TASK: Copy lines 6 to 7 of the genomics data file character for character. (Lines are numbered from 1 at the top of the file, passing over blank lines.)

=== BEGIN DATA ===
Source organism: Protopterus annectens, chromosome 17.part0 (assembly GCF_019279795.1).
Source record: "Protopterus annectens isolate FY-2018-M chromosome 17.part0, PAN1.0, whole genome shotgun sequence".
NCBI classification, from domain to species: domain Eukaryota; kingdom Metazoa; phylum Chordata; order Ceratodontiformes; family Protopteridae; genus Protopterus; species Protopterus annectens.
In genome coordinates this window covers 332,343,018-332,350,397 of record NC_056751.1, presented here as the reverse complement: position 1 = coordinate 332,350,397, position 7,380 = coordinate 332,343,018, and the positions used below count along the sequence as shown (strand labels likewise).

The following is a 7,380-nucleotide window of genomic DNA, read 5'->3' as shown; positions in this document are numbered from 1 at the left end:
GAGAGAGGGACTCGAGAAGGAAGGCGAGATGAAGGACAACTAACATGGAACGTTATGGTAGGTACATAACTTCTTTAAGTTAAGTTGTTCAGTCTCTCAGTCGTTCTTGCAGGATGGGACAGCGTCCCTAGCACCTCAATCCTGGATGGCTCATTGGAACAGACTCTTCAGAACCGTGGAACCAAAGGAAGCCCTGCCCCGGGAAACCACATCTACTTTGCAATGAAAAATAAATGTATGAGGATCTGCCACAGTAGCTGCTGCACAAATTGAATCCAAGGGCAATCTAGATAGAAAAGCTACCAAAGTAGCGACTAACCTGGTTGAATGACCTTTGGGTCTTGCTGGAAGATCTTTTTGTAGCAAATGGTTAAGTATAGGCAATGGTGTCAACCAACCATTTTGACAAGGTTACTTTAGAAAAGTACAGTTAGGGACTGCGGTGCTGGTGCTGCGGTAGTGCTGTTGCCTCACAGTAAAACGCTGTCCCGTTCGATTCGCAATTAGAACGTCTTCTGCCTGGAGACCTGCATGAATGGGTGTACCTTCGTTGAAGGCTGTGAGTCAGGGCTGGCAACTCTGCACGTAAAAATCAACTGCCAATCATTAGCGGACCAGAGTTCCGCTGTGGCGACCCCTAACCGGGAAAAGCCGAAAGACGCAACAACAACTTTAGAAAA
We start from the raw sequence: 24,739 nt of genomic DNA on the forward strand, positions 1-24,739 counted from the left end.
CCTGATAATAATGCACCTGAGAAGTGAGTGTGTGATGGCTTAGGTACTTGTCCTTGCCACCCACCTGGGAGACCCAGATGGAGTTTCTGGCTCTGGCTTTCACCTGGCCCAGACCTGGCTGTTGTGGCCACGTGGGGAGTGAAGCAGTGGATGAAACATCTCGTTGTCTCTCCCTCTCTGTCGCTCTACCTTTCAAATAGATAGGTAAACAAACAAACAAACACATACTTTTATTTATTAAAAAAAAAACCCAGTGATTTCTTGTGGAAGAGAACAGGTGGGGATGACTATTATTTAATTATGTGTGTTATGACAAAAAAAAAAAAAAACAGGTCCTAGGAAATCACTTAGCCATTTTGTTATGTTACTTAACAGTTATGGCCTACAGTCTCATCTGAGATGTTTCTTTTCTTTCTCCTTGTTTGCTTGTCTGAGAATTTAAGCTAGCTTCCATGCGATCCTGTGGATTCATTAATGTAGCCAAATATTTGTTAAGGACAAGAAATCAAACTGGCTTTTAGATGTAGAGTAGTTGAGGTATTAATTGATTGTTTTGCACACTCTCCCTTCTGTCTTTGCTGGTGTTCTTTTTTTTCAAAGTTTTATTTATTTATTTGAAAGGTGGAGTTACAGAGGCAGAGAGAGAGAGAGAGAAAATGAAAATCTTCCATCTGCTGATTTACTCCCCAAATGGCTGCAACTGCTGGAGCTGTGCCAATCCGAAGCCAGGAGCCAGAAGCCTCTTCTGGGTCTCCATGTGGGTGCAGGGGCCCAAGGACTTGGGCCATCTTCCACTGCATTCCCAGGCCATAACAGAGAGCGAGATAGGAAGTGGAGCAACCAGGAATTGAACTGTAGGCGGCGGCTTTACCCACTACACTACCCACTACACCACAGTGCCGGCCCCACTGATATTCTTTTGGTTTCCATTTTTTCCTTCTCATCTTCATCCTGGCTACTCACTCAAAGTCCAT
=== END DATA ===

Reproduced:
GAGAGAGGGACTCGAGAAGGAAGGCGAGATGAAGGACAACTAACATGGAACGTTATGGTAGGTACATAACTTCTTTAAGTTAAGTTGTTCAGTCTCTCAGTCGTTCTTGCAGGATGGGACAGCGTCCCTAGCACCTCAATCCTGGATGGCTCATTGGAACAGACTCTTCAGAACCGTGGAACCAAAGGAAGCCCTGCCCCGGGAAACCACATCTACTTTGCAATGAAAAATAAATGTATGAGGATCTGCCACAGTAGCTGCTGCACAAATTGAATCCAAGGGCAATCTAGATAGAAAAGCTACCAAAGTAGCGACTAACCTGGTTGAATGACCTTTGGGTCTTGCTGGAAGATCTTTTTGTAGCAAATGGTTAAGTATAGGCAATGGTGTCAACCAACCATTTTGACAAGGTTACTTTAGAAAAGTACAGTTAGGGACTGCGGTGCTGGTGCTGCGGTAGTGCTGTTGCCTCACAGTAAAACGCTGTCCCGTTCGATTCGCAATTAGAACGTCTTCTGCCTGGAGACCTGCATGAATGGGTGTACCTTCGTTGAAGGCTGTGAGTCAGGGCTGGCAACTCTGCACGTAAAAATCAACTGCCAATCATTAGCGGACCAGAGTTCCGCTGTGGCGACCCCTAACCGGGAAAAGCCGAAAGACGCAACAACAACTTTAGAAAA
We start from the raw sequence: 24,739 nt of genomic DNA on the forward strand, positions 1-24,739 counted from the left end.